Post-acute sequelae of SARS-CoV-2 infection have emerged as a progressively prevalent disorder significantly impacting individuals’ quality of life. Approximately 10% of individuals who contract the COVID-19 virus are estimated to experience post-acute COVID-19 syndrome. Immunocompromised patients face an elevated risk of this condition due to their inability to mount an adequate immune response during the initial infection, also placing them at risk of a state where recovery from the acute illness is impeded by persistent viral shedding. Another clinically significant entity known as persistent acute COVID state or ongoing viral replication is seen in this subset of patients. Presently, there are no approved treatment regimens or guidelines for this condition. Given its diverse manifestations, it is essential to recognise this syndrome and explore potential treatment options that may benefit different patient cohorts. We share the case of a middle-aged male who underwent chemotherapy before contracting SARS-CoV-2 and subsequently was diagnosed with a persistent and acute SARS-CoV-2 infection. His swift clinical response to monoclonal antibody therapy underscores the importance of considering such interventions on a case-by-case basis.


A 58-year-old gentleman was diagnosed with Hodgkin’s lymphoma and papillary carcinoma of the thyroid in 2021 and was started on the ABVD(Adriamycin, Bleomycin, Vincristine and Doxorubicin) regimen as indicated. His response to treatment was satisfactory. He developed an insidious onset low-grade fever with cough and expectoration two months following the third cycle of chemotherapy and was hospitalised. His SARS-CoV-2 RT PCR done on a nasopharyngeal swab was positive. The SARS CoV 2 RT PCR was a real-time PCR which detected the following PCR sequences: N gene at 530 nm using a FAM-ACCCCGCATTACGTTTGGTGGACC probe, RdRp gene at 670 nm using a FAM- CAGGTGGAACCTCATCAGGAGATGC, E gene at 530 nm using a FAM- AAGGTTTTACAAGACTCACG with control at 560 nm. He was diagnosed with Severe SARS-CoV-2 pneumonia and managed successfully in the intensive care unit. Following discharge, he continued to have symptoms of fatigue and myalgia for over two weeks. He progressively went on to develop a low-grade fever which was intermittent, not associated with chills or rigours, not associated with rash, genitourinary, gastrointestinal or neurological symptoms. Three weeks later, he developed an insidious onset dry cough which was intermittent and not associated with chest pain or dyspnoea. These symptoms persisted beyond 3 months and his SARS-CoV-2 RT PCR remained positive on multiple occasions over the course of this illness. A local physician treated him for his symptoms which failed to resolve even after a course of oral antibiotics. There was no history of travel, no contact with pets, no history of contact with a person infected with tuberculosis, no history of prolonged antibiotic use or high-risk sexual behaviour.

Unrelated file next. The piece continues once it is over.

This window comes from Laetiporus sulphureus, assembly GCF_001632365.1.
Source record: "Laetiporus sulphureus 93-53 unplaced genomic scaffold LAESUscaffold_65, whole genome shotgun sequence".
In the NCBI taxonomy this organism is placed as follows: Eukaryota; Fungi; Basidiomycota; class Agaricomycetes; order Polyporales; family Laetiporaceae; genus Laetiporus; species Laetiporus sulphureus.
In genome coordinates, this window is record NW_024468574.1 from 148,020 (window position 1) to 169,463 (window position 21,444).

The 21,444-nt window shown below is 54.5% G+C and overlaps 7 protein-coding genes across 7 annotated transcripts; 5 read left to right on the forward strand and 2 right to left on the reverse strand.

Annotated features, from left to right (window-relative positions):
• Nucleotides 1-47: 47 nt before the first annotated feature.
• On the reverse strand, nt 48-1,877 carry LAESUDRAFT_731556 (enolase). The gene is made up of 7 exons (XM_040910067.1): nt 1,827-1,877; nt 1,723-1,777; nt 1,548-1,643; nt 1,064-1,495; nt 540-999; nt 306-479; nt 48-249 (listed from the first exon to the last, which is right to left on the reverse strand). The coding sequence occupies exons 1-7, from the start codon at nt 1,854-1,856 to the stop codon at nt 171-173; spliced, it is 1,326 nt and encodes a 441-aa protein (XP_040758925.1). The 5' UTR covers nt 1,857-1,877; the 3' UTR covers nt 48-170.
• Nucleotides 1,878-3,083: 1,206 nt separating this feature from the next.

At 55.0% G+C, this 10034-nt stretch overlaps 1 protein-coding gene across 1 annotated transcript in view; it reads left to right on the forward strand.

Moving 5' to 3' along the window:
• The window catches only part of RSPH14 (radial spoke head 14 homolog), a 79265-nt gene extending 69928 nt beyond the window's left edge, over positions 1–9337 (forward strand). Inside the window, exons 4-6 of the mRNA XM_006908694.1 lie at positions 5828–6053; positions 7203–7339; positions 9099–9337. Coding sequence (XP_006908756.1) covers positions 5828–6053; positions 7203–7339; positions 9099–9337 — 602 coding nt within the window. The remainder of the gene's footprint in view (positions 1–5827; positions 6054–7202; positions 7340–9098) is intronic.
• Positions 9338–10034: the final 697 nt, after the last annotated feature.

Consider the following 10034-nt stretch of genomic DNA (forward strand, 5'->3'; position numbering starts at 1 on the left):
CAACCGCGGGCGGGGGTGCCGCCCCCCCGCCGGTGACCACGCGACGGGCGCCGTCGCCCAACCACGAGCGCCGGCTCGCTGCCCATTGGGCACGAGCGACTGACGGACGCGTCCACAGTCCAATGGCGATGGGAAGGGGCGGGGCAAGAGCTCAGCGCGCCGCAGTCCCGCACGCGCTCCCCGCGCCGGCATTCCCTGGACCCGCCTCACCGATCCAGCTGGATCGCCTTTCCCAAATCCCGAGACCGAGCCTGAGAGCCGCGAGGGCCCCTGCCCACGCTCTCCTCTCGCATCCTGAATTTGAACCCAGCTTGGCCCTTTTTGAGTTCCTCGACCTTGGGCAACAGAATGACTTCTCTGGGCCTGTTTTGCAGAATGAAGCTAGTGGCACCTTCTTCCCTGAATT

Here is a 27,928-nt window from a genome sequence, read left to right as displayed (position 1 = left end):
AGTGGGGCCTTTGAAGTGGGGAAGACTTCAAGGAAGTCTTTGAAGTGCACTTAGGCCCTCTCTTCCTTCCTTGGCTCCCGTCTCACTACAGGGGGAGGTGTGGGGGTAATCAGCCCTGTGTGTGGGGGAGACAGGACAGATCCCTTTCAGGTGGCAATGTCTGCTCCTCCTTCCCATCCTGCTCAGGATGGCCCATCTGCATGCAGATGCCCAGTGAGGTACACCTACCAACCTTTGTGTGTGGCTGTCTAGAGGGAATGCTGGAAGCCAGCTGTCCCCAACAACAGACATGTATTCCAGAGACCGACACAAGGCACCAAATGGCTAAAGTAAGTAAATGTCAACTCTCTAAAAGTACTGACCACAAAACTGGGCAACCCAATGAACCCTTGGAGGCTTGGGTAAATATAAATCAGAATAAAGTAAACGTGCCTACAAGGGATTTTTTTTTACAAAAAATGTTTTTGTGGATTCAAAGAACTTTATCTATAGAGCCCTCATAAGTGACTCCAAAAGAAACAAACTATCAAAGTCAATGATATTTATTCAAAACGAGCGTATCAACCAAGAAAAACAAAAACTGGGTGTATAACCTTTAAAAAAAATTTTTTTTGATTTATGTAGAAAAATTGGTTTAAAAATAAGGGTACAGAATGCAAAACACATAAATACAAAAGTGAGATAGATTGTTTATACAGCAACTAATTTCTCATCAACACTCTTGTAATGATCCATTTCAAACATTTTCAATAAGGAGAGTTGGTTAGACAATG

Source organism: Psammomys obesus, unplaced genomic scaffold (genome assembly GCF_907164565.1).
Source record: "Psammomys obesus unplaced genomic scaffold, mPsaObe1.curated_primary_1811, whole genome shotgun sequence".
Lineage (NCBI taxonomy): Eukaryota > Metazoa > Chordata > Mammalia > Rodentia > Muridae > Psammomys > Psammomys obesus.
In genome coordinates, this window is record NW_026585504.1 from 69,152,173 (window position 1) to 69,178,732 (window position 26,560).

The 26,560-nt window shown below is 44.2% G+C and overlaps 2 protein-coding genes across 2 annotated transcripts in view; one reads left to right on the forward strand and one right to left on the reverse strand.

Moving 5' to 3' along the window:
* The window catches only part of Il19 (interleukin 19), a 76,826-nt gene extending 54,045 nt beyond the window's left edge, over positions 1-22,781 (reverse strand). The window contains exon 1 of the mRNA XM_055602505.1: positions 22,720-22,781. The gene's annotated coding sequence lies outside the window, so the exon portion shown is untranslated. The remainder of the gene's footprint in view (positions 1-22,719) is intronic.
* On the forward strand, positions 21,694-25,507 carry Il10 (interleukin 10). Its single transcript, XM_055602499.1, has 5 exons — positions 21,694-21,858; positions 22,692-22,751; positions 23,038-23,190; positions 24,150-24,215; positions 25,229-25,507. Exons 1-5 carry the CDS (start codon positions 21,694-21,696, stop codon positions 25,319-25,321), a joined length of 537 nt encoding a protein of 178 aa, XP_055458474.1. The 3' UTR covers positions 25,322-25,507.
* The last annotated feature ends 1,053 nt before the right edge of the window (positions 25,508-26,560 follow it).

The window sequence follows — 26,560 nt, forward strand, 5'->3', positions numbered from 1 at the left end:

At the time of the current presentation, he was alert, oriented and febrile with a temperature of 99.8 F. His pulse rate was 98 beats per minute, blood pressure was 110/70 mm Hg and oxygen saturation was 98% on room air. There were no rashes, generalised lymphadenopathy, oral ulcers, genital ulcers, nail or eye changes. On systemic examination, respiratory system examination revealed bilateral expiratory coarse crepitations in the anterior lung fields without any other added sounds. Other system examinations was unremarkable

Owing to the persistence of fever and cough for over 3 months, the history of a COVID-19 infection before the same and the persistently positive SARS-CoV-2 RT PCR, a persistent acute COVID syndrome was considered as a strong differential diagnosis. His clinical presentation was similar to that seen in people with long COVID syndromes however, he had a persistently positive RT PCR, whilst people with long COVID syndromes are noted to have negative RT PCR after some time of 2 to 4 weeks. A relapse of the pre-existing malignancy or metastases was also a strong possibility. Instances of autoimmunity following SARS-CoV-2 infections had also been reported and was another differential which was lower down on our list.